Doctors across India went on strike yesterday over a controversial bill that would allow practitioners of alternative therapies such as homeopathy to practise as medical doctors.
More than 300,000 private and public doctors in the country of 1.25 billion cancelled all outpatient services, forcing the government to delay a planned vote on the controversial bill in parliament.
The bill proposes to reform the country's ailing healthcare system and address a chronic shortage of doctors, particularly in rural areas.
It would allow those qualified in areas such as homeopathy and ayurveda -- a traditional form of Indian medicine -- to practise Western medicine after completing a "bridging course" of an unspecified duration.
India has nearly 800,000 practitioners of traditional medicine who undergo rigorous training in their own fields, but are not currently allowed to prescribe drugs.
The national president of the Indian Medical Association said the move could be "disastrous" for patients.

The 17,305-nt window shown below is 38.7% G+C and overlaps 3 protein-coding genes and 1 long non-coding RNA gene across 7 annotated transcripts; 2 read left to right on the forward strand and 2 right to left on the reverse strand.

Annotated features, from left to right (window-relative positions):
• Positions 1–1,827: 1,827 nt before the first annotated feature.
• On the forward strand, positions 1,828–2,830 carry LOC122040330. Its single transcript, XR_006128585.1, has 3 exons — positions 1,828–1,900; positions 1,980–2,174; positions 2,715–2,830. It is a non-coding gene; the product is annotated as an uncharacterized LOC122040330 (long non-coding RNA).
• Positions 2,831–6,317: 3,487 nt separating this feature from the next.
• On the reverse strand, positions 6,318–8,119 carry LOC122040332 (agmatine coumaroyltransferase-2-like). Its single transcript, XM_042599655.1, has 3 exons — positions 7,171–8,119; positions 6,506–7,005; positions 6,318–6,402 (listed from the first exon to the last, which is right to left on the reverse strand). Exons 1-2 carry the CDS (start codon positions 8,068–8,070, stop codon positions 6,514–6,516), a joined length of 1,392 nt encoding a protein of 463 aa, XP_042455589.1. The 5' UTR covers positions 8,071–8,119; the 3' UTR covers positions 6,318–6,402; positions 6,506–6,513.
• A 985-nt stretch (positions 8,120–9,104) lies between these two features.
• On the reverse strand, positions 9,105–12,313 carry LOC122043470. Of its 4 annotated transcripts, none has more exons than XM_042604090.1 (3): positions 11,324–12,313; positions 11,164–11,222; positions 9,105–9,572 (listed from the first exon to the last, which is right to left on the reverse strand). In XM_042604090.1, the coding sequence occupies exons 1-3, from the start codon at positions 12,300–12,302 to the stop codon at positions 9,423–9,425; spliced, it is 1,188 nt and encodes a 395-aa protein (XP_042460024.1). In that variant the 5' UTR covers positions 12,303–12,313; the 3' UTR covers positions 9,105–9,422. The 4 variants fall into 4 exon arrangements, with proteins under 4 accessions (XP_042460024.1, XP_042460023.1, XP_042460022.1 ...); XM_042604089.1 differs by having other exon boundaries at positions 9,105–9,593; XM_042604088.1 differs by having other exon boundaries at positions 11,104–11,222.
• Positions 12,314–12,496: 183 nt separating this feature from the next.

"This bill is anti-patient, anti-doctor, irrational and unscientific," K.K. Agarwal told AFP.
Prime Minister Narendra Modi has sought to promote India's traditional therapies since his right-wing Hindu nationalist party won power in 2014, creating a dedicated ministry and successfully lobbying the UN to recognise a World Yoga Day.
India has an estimated 840,000 medical doctors -- one for every 1,674 people -- far fewer than the one per 1,000 people recommended by the World Health Organization.
Doctors were reportedly planning to call off their strike after parliamentary affairs minister Ananth Kumar told the house Tuesday that the bill had been referred to a committee that would consider the doctors' concerns.
Emergency and critical care services were unaffected by the strike.